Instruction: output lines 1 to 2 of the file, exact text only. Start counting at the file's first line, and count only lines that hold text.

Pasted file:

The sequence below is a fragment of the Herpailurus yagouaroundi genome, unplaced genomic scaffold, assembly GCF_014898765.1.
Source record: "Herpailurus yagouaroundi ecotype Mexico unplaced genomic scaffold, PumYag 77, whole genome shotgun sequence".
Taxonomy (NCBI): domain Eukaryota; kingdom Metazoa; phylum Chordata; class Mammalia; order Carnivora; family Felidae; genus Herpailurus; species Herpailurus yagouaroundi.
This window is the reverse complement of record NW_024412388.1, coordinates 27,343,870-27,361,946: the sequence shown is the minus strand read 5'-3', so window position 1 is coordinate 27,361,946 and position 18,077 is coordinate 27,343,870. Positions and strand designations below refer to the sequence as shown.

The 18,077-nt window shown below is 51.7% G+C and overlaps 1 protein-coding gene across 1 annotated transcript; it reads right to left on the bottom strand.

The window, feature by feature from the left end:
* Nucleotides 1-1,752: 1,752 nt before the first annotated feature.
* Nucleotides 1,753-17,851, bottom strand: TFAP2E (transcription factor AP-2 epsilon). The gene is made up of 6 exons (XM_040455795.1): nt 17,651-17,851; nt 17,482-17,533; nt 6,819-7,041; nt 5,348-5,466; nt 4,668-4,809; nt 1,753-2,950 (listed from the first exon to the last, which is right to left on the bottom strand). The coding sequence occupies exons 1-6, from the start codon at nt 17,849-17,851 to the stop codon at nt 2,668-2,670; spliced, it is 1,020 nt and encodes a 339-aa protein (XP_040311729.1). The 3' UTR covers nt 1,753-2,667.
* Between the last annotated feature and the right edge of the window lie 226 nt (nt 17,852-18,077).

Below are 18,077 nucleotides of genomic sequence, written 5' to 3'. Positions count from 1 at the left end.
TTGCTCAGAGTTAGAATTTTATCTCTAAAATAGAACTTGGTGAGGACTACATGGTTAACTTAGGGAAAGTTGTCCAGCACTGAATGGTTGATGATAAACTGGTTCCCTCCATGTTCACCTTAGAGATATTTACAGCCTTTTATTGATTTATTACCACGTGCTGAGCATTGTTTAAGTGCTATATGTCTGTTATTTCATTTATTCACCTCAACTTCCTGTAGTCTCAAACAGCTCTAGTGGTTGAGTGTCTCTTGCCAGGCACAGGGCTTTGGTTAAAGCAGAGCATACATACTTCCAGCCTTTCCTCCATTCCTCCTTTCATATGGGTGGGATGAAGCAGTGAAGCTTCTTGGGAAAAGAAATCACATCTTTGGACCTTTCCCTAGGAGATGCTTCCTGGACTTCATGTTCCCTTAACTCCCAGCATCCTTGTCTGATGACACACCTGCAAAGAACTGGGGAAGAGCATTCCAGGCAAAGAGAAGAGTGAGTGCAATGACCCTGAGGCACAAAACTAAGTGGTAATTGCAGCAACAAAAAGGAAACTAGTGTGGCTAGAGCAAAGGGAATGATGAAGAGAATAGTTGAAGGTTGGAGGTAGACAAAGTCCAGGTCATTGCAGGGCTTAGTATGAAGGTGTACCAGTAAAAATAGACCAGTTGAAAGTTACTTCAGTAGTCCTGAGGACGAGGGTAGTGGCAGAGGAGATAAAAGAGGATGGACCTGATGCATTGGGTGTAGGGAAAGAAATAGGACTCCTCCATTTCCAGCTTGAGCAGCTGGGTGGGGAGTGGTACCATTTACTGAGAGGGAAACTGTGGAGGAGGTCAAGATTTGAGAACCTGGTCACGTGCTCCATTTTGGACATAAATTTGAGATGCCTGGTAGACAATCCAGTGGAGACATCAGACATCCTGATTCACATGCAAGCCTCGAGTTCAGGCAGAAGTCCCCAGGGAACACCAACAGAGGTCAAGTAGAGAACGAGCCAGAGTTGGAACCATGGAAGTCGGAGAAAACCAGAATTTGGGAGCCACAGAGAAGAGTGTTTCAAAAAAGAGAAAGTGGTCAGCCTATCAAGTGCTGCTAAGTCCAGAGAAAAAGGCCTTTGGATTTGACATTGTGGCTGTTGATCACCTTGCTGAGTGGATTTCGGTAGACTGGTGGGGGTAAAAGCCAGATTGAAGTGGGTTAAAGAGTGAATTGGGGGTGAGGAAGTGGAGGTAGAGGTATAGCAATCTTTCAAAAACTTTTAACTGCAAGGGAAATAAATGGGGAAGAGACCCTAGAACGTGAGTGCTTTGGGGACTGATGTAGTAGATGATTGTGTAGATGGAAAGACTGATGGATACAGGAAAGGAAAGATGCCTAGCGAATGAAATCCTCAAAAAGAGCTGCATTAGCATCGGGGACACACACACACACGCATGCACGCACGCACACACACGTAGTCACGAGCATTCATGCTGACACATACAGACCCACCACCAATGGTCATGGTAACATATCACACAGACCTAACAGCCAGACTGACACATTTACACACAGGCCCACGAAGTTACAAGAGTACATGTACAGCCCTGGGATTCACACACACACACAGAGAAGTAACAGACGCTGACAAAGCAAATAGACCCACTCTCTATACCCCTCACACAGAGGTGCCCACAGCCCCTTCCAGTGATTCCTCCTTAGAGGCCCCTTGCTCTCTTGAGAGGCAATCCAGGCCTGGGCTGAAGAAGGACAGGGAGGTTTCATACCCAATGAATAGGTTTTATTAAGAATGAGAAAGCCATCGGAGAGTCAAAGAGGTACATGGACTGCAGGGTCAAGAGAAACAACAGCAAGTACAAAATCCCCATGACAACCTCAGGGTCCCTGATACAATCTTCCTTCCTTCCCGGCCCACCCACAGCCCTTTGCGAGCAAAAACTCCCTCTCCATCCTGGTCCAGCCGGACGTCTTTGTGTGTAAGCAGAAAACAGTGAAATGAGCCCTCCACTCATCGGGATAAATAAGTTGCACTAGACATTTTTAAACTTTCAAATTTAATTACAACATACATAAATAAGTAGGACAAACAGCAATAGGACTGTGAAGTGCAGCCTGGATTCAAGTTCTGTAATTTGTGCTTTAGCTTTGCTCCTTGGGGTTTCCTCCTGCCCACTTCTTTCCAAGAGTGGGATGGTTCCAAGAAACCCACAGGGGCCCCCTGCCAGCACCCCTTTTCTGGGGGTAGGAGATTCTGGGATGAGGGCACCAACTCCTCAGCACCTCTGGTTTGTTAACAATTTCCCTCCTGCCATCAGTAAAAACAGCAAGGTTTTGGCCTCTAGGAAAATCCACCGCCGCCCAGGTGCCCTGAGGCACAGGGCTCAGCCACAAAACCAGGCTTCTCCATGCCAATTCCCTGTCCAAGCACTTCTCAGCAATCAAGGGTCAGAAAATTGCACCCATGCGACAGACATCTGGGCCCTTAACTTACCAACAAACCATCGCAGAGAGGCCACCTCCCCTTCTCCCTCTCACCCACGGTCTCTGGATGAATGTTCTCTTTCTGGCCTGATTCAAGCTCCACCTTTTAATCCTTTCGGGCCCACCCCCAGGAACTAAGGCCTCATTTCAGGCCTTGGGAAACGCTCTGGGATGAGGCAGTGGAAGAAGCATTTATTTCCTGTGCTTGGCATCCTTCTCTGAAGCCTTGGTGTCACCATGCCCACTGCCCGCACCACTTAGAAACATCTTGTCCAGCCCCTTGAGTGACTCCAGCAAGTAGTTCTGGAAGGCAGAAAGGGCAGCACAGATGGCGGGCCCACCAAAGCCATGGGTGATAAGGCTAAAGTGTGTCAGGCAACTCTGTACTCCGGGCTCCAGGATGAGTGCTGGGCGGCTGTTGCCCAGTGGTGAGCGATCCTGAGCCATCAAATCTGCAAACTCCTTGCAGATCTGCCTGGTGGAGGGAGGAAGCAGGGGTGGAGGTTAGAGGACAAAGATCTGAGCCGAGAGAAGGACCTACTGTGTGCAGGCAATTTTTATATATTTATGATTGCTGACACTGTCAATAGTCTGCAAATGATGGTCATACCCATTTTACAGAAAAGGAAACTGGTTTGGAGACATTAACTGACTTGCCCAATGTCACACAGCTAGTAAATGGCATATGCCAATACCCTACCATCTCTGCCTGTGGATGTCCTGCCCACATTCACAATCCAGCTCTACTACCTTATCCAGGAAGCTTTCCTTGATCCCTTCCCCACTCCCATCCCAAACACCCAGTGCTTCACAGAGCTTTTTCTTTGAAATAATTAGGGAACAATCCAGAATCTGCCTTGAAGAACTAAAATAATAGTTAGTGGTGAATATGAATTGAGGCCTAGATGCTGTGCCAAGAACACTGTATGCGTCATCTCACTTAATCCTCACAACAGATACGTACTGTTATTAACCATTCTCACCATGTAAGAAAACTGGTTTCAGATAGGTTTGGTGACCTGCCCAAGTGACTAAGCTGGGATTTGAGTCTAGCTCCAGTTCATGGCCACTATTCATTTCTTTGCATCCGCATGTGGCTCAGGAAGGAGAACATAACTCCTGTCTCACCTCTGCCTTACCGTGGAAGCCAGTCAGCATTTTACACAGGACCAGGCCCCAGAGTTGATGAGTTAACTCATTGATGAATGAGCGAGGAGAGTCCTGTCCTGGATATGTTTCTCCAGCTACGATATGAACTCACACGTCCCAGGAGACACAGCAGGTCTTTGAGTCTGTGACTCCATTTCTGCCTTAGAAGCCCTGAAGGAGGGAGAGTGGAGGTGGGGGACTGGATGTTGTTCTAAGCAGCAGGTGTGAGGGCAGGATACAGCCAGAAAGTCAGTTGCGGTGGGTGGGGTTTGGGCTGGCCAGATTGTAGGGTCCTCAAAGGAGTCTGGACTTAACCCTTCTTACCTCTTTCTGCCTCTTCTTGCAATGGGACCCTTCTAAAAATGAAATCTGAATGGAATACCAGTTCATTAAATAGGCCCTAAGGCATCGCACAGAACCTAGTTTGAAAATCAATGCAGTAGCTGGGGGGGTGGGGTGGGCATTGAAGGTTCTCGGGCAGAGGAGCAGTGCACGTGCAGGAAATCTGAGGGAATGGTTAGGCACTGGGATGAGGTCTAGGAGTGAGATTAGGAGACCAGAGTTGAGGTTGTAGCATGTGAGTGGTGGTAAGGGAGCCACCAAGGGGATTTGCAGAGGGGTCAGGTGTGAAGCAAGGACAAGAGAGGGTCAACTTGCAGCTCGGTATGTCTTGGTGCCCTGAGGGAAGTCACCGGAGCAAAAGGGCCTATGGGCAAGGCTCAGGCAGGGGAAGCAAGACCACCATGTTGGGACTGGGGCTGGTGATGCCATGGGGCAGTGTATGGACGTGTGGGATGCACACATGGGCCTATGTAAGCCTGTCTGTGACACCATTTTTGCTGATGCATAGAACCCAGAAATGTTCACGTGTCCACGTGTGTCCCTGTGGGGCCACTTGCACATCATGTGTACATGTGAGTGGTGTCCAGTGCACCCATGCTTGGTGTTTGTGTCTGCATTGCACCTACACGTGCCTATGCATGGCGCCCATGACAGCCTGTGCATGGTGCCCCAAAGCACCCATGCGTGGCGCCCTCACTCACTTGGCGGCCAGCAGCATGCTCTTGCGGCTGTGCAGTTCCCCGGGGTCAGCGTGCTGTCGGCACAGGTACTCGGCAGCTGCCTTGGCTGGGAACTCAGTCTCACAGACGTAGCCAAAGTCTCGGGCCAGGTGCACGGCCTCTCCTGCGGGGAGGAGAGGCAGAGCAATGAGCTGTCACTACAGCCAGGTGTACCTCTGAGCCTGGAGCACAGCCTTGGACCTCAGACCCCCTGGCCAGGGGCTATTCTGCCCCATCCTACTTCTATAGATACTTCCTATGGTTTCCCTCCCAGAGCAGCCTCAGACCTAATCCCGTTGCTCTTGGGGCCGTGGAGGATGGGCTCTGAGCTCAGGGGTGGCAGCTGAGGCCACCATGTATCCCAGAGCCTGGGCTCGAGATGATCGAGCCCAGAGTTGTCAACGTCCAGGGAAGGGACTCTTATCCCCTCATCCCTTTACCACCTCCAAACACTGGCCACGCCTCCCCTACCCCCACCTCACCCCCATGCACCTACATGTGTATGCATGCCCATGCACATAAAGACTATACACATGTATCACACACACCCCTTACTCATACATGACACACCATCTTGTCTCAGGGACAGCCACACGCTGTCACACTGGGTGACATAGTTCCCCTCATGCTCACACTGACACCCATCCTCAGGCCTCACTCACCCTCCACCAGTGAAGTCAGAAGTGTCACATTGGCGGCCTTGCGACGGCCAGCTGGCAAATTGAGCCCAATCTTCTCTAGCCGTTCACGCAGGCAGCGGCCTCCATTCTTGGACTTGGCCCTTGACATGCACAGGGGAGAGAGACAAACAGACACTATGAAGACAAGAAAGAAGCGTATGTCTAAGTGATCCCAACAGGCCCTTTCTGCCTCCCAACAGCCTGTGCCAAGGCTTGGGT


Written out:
The sequence below is a fragment of the Herpailurus yagouaroundi genome, unplaced genomic scaffold, assembly GCF_014898765.1.
Source record: "Herpailurus yagouaroundi ecotype Mexico unplaced genomic scaffold, PumYag 77, whole genome shotgun sequence".